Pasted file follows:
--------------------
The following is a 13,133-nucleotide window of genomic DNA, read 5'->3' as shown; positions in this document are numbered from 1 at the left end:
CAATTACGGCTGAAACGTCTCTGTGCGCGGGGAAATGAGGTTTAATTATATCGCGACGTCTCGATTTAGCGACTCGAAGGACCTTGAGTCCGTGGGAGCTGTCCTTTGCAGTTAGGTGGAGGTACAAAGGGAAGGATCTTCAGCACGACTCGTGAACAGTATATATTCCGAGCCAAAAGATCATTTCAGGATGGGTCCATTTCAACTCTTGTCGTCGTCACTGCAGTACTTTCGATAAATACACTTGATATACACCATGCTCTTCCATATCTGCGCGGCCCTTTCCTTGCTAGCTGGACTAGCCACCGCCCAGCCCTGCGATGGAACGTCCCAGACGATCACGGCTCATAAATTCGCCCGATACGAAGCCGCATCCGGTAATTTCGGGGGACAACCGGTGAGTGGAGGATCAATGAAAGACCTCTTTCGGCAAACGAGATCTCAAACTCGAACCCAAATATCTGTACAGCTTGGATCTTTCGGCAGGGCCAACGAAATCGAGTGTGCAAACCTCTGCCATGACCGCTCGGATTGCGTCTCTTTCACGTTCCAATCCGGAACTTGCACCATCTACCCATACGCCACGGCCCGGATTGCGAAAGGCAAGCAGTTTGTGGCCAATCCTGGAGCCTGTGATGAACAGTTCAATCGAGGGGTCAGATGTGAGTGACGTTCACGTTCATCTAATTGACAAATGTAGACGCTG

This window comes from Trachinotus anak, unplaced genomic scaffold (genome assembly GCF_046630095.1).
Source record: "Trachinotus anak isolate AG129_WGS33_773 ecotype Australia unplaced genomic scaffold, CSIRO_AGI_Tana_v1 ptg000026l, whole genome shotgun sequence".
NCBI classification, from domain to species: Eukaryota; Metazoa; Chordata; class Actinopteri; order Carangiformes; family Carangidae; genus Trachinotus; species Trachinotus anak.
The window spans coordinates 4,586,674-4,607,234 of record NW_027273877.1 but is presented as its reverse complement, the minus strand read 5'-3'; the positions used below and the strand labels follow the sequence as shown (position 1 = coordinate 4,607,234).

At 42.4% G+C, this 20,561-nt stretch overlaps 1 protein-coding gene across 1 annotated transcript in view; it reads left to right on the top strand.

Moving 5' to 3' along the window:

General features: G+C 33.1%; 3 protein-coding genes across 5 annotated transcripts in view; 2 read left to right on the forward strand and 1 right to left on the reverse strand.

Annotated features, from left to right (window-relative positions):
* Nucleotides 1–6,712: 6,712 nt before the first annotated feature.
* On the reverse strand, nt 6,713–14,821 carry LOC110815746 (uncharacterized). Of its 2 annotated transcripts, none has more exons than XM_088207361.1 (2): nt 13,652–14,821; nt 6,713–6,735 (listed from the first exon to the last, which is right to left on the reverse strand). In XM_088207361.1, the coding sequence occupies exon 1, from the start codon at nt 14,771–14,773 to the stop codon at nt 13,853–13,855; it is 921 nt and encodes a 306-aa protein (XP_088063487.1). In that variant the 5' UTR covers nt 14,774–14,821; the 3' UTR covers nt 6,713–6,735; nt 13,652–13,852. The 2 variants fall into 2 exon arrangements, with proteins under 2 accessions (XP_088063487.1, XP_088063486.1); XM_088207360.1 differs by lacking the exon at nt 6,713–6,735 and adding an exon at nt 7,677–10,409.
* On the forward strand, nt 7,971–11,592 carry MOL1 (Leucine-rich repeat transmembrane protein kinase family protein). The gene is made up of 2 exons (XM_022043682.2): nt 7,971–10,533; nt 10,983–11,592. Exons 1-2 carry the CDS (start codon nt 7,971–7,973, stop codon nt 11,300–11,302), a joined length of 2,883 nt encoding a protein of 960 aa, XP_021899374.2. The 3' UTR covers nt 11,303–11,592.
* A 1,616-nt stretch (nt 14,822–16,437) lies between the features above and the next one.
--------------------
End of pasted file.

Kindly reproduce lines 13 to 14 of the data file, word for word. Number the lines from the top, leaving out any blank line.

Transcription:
* On the forward strand, nt 7,971–11,592 carry MOL1 (Leucine-rich repeat transmembrane protein kinase family protein). The gene is made up of 2 exons (XM_022043682.2): nt 7,971–10,533; nt 10,983–11,592. Exons 1-2 carry the CDS (start codon nt 7,971–7,973, stop codon nt 11,300–11,302), a joined length of 2,883 nt encoding a protein of 960 aa, XP_021899374.2. The 3' UTR covers nt 11,303–11,592.
* A 1,616-nt stretch (nt 14,822–16,437) lies between the features above and the next one.